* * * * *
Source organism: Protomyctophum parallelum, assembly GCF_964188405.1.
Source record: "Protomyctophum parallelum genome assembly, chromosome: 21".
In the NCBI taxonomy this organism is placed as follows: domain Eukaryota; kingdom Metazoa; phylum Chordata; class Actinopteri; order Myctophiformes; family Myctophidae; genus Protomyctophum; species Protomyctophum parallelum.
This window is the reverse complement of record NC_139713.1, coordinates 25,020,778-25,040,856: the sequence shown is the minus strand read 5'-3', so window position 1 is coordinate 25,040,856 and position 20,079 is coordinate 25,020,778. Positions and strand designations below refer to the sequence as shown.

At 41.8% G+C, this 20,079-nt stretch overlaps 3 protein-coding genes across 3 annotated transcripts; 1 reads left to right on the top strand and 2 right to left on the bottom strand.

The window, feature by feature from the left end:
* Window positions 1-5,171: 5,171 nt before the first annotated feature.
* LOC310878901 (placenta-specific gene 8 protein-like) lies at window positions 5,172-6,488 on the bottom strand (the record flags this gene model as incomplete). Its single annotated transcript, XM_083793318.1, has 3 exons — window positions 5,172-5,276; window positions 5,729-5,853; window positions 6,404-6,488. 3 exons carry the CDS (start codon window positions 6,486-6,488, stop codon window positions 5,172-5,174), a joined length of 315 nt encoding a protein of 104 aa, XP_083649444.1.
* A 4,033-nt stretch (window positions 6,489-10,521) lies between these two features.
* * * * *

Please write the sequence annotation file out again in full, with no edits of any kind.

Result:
Source organism: Protomyctophum parallelum, assembly GCF_964188405.1.
Source record: "Protomyctophum parallelum genome assembly, chromosome: 21".
In the NCBI taxonomy this organism is placed as follows: domain Eukaryota; kingdom Metazoa; phylum Chordata; class Actinopteri; order Myctophiformes; family Myctophidae; genus Protomyctophum; species Protomyctophum parallelum.
This window is the reverse complement of record NC_139713.1, coordinates 25,020,778-25,040,856: the sequence shown is the minus strand read 5'-3', so window position 1 is coordinate 25,040,856 and position 20,079 is coordinate 25,020,778. Positions and strand designations below refer to the sequence as shown.

At 41.8% G+C, this 20,079-nt stretch overlaps 3 protein-coding genes across 3 annotated transcripts; 1 reads left to right on the top strand and 2 right to left on the bottom strand.

The window, feature by feature from the left end:
* Window positions 1-5,171: 5,171 nt before the first annotated feature.
* LOC310878901 (placenta-specific gene 8 protein-like) lies at window positions 5,172-6,488 on the bottom strand (the record flags this gene model as incomplete). Its single annotated transcript, XM_083793318.1, has 3 exons — window positions 5,172-5,276; window positions 5,729-5,853; window positions 6,404-6,488. 3 exons carry the CDS (start codon window positions 6,486-6,488, stop codon window positions 5,172-5,174), a joined length of 315 nt encoding a protein of 104 aa, XP_083649444.1.
* A 4,033-nt stretch (window positions 6,489-10,521) lies between these two features.